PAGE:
Mum, standing on the far side of the hall in a group of eight or nine girls, was even more surprised when one of the young airmen, walked towards them. She was quite shocked when he stopped and asked her to dance.
Finding they got on well and had a lot in common, the young man offered to walk my mother home and arranged to take her out to dinner a few days later.
Mum’s elder brother was impressed by what he saw of the American lad, when he saw them walking through the town together.
“He looks like a Greek God!” he told my grandmother. It was true, my mother has often told me, he had blonde, curly hair, blue eyes and a perfect, straight, nose.
After the date at the restaurant, the young airman, whose name was Chester Eisermann, asked my mother if she would join him at the Officer’s Mess for dinner, on the American base the next night. Naturally, my mother agreed.
He told her that he hailed from Pennsylvania where he lived with his mother and his sister Dorothy. He was 20 years old and a 1st Lieutenant in the 9th Army Air force. She told him her name was Patricia and she lived with her parents and two brothers not far from the base. They parted, fully expecting to meet the next night.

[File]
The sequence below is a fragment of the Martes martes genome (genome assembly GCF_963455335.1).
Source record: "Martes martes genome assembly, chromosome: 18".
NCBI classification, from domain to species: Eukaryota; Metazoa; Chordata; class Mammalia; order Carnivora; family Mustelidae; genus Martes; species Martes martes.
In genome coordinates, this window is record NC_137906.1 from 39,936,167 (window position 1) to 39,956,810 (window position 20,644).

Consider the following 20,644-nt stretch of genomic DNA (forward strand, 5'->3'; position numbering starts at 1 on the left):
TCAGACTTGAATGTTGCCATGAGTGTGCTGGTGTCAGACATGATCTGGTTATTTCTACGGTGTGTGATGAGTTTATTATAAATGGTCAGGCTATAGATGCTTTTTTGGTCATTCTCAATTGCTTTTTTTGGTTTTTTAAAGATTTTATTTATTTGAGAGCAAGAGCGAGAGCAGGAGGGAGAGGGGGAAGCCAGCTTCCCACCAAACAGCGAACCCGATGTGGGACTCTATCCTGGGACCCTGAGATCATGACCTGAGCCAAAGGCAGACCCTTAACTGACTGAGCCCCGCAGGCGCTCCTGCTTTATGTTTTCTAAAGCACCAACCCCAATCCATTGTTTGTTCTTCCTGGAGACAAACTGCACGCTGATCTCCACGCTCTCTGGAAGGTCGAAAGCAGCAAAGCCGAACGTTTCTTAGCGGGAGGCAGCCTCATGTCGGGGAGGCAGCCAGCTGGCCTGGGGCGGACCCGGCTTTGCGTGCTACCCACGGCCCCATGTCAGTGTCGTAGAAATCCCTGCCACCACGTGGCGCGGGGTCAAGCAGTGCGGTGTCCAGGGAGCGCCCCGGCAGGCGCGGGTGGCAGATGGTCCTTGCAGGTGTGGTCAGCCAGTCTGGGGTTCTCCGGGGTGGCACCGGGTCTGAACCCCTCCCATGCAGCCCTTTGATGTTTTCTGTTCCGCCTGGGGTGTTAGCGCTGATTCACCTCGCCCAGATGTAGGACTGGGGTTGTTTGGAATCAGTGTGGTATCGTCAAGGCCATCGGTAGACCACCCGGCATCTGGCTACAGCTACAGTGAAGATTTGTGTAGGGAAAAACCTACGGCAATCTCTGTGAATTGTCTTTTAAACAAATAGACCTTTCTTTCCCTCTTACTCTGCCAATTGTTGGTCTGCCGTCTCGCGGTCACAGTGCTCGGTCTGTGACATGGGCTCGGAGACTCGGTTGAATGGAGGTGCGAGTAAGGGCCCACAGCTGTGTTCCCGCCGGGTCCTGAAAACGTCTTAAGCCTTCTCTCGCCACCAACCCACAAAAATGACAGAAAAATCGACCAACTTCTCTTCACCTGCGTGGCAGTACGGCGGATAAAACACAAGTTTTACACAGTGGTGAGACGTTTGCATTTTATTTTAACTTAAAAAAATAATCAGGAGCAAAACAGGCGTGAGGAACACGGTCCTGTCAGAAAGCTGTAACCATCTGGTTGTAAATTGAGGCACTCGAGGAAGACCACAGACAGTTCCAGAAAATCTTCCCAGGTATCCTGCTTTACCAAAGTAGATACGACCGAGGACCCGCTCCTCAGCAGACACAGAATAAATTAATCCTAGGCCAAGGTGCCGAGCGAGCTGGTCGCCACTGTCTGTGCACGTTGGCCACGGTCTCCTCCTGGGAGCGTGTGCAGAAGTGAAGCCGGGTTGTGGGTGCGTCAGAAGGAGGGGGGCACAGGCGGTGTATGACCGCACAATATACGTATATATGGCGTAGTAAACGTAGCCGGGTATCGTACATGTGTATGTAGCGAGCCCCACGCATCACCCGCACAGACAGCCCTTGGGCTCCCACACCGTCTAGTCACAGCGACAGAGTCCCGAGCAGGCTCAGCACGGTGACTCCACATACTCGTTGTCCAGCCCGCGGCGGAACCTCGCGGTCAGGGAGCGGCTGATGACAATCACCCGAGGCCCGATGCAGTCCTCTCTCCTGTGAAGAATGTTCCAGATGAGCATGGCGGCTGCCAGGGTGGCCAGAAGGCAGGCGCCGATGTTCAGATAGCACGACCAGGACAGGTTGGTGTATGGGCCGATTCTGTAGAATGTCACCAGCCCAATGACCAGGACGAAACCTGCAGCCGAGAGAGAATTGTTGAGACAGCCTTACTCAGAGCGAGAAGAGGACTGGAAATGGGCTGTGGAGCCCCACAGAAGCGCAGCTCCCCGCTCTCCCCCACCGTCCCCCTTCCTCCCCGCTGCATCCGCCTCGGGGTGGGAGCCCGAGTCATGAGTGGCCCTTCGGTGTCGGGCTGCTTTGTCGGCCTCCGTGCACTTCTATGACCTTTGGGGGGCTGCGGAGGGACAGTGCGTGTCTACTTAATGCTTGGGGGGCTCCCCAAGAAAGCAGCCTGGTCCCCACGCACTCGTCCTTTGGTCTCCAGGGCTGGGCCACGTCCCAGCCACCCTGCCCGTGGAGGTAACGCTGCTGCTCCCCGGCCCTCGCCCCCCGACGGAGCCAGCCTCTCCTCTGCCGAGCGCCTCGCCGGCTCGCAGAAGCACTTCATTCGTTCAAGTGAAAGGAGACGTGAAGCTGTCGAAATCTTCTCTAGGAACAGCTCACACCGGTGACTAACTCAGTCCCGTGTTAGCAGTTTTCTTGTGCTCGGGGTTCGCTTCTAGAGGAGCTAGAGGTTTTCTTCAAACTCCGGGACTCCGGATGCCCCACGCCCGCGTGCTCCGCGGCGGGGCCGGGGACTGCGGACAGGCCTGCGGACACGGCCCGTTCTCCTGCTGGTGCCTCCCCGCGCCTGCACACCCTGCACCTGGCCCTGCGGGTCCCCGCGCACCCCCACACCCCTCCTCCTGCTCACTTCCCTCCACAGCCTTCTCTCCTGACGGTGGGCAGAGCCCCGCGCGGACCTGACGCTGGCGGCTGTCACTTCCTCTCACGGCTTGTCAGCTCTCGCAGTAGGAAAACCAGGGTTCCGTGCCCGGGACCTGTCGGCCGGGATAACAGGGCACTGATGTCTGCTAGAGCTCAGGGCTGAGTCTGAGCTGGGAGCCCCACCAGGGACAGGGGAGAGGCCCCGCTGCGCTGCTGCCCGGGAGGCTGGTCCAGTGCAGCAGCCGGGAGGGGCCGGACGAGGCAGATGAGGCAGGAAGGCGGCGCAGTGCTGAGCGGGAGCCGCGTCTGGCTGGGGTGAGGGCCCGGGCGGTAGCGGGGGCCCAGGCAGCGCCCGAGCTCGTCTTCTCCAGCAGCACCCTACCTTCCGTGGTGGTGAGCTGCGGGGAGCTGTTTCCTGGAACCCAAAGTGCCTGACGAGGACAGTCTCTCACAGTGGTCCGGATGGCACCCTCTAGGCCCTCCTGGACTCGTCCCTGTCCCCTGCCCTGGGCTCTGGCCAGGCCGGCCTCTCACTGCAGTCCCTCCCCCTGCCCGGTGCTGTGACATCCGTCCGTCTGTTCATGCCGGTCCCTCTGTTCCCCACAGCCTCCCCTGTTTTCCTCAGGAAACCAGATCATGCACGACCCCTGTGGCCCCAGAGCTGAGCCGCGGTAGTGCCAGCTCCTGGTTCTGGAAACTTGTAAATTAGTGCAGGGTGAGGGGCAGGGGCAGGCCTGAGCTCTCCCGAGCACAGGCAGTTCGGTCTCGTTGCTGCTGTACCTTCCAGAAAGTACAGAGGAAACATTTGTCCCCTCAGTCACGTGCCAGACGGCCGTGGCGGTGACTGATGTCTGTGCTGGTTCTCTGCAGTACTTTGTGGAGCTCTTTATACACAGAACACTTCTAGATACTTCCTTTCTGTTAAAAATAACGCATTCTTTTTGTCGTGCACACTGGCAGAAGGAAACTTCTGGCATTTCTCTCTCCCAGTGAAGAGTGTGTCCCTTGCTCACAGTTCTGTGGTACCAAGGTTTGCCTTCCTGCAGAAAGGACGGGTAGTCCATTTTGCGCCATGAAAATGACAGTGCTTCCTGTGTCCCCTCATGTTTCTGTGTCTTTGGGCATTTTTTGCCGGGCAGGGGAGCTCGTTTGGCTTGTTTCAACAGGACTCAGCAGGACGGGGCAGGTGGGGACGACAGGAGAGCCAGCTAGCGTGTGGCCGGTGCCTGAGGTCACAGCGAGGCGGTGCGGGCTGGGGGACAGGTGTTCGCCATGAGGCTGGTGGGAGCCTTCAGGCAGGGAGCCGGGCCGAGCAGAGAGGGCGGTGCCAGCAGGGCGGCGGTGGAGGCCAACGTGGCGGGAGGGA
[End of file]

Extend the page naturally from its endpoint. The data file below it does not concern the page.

The following day, Mum waited for Chester to call for her. When he failed to appear, her mother suggested she telephone the base to find out where he was.
The operator who answered her call, was unaware of the finality of her words or that they would be remembered with such poignancy, all these years later.
“I’m sorry, there’s no one here now. They’ve all gone,” she said.
The date was June 6th, D Day. Everyone had flown out that morning, under Operation Overlord, amidst great secrecy. The base was deserted.
My mother did not hear from him again.
Over the years, my mother has often wondered what happened to Chester Eisermann, the young American airman, and what might have been…
I have made some attempts to trace him myself, just to see if he survived but to no avail.
My mother, of course, met my father soon after and they were happily married until his death, 37 years later.
My father was wounded on D Day and ended up in a French hospital with shrapnel wounds to his arm and leg. Thankfully, he survived or where would I be now?
Here is my father: Denis E. Tyler:
…but what of Chester Eisermann? Perhaps we will never know…
**The 9th US Army Air Force together with the RAF’s Second Tactical Air Force (2 TAF), provided overwhelming air power as the Allied ground forces forged ahead.